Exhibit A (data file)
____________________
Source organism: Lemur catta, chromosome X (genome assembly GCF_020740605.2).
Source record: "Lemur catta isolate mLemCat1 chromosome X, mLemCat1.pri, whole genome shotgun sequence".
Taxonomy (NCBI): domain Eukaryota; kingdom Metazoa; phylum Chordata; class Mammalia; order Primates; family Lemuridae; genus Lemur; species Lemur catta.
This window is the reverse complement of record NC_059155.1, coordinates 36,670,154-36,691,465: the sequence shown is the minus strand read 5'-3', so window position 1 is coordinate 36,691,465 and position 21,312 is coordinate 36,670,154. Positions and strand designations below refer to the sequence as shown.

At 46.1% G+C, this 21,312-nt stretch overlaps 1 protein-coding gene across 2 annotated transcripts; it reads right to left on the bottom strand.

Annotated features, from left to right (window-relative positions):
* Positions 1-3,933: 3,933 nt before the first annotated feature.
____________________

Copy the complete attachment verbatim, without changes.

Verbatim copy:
Source organism: Lemur catta, chromosome X (genome assembly GCF_020740605.2).
Source record: "Lemur catta isolate mLemCat1 chromosome X, mLemCat1.pri, whole genome shotgun sequence".
Taxonomy (NCBI): domain Eukaryota; kingdom Metazoa; phylum Chordata; class Mammalia; order Primates; family Lemuridae; genus Lemur; species Lemur catta.
This window is the reverse complement of record NC_059155.1, coordinates 36,670,154-36,691,465: the sequence shown is the minus strand read 5'-3', so window position 1 is coordinate 36,691,465 and position 21,312 is coordinate 36,670,154. Positions and strand designations below refer to the sequence as shown.

At 46.1% G+C, this 21,312-nt stretch overlaps 1 protein-coding gene across 2 annotated transcripts; it reads right to left on the bottom strand.

Annotated features, from left to right (window-relative positions):
* Positions 1-3,933: 3,933 nt before the first annotated feature.